A Year of Living Dangerously

By James Norton

live-and-remember-aleksandr-proshkin.jpgLive and Remember, 2008

A newly aggressive Russia is on the move again, as many over the past year have found to their cost. Despite the cut-throat capitalism now prevailing, the current regime have not forgotten Lenin’s dictum “the cinema is the most important of all the arts”. The Russian state is still the country’s biggest investor in film production, and the Ministry of Culture has given substantial support to the Second Russian Film Festival, to be held in London, which runs from September 18 - 29 at the Apollo West End Cinema, Lower Regent Street, showcase for a well-chosen selection of arthouse gems and superb examples of genre cinema from sci-fi to thriller and psychological drama.

The past year has been a triumphant one for a resurgent Russian film industry buoyed up by the nation’s expansive mood. The poetic, experimental strand for which Russian cinema was so celebrated in Soviet times has survived in the contrasting but also adverse circumstances prevailing today. The highlight of last year’s festival was Euphoria, a rhapsodic tragedy of forbidden love and vengeance, played out on the stunning, epic sweep of the southern steppe and the river Volga, as gorgeous and elemental as the classics of Dovzhenko.

Euphoria was the debut film of its director Ivan Vyrypaev and many of the films in this year’s festival are also debuts, tribute to a creative renewal in Russian cinema. One remarkable phenomenon is that of the dynastic continuity of cinematic talent. Wild Field, in this year’s festival, marks the debut of Mikhail Kalatozishvili, grandson of the Georgian-born Soviet director Mikhail Kalatozov, responsible for classics such as The Cranes are Flying and I am Cuba. Alexei German Jr. has just won two prizes at the Venice film Festival for Paper Soldier, which dramatises the heady atmosphere of the early Soviet space programme. Both Paper Soldier and Wild Field are set on the bleak steppes of Kazakhstan, as indeed is Tulpan, the fiction debut of the bleak and minimalist documentary master Sergei Dvortsevoy, which won the Un Certain Regard section at Cannes and which will be shown at the forthcoming London Film Festival. All Borat’s children… Alexei German senior, one of the most brilliant and least prolific of all Russian directors, is the subject of a documentary in the festival, A Melody for German and is currently completing his first feature in ten years, Hard to be a God, based on a science fiction novel by the Strugatsky brothers (originators of Tarkovsky’s Stalker), which according to preview screenings in Moscow has all the magnificent complexity of his masterpieces Kroustaliov, My Car! and My Friend Ivan Lapshin. There is also the tragic example of Sergei Bodrov Jr. who, having become a major young star in his father’s film Prisoner of the Caucasus was killed along with many of his crew by a landslide in North Ossetia while shooting his second film as director. Sergei Bodrov Sr. meanwhile is represented in the festival by the surprising follow up to his epic blockbuster Mongol, a documentary on magnificently grotesque British cabaret band The Tiger Lillies entitled Drunken Sailor.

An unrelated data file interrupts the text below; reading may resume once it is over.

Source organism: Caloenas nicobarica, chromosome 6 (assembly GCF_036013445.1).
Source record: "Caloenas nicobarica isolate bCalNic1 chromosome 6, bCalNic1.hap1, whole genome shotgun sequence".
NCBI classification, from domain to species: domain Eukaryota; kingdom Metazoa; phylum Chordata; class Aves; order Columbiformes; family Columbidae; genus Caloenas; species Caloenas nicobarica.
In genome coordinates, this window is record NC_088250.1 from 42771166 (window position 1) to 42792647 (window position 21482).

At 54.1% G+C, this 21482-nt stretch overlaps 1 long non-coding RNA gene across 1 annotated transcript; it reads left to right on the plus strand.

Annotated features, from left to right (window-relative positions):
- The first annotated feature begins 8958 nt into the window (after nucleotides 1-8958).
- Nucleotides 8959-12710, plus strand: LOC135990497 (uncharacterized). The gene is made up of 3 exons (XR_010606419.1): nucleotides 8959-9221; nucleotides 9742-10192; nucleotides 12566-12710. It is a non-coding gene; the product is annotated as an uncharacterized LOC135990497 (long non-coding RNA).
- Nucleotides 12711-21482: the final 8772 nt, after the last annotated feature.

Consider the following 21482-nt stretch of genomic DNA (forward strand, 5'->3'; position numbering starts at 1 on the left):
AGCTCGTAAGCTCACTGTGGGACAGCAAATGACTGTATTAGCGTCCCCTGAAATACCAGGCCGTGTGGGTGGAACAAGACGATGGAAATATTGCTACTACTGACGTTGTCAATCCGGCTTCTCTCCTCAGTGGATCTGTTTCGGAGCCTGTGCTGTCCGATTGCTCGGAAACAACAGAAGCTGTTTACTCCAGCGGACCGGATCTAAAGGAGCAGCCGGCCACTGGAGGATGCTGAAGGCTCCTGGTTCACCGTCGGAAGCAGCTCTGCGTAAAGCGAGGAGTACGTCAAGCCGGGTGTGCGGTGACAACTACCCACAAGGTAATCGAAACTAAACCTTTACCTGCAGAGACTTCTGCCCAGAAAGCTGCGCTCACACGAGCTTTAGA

tiger-lilies-band.jpgThe Tiger Lillies

As with other areas of Russian life, the state is now tightening its grip on the film industry and increasing its control of film studios. The Ministry of Culture actively invests in “patriotic” films and the FSB security service even has a fund devoted to their production, although the resulting films are mostly crass and derivative action pictures and historical war films. Putin’s chief cinematic cheerleader is Nikita Mikhalkov, who last year made a documentary celebrating Putin’s 55th birthday and publicly called for the president to remain in office. Mikhalkov is best known for Burnt by the Sun, his dramatisation of a family idyll destroyed by Stalinist oppression, and is currently shooting a sequel, personally endorsed by Putin and the most expensive film in Russian history. Mikhalkov’s latest film 12 is showing at the festival, a remake of Twelve Angry Men in which a Chechen boy is accused of murdering his stepfather, a Russian army officer.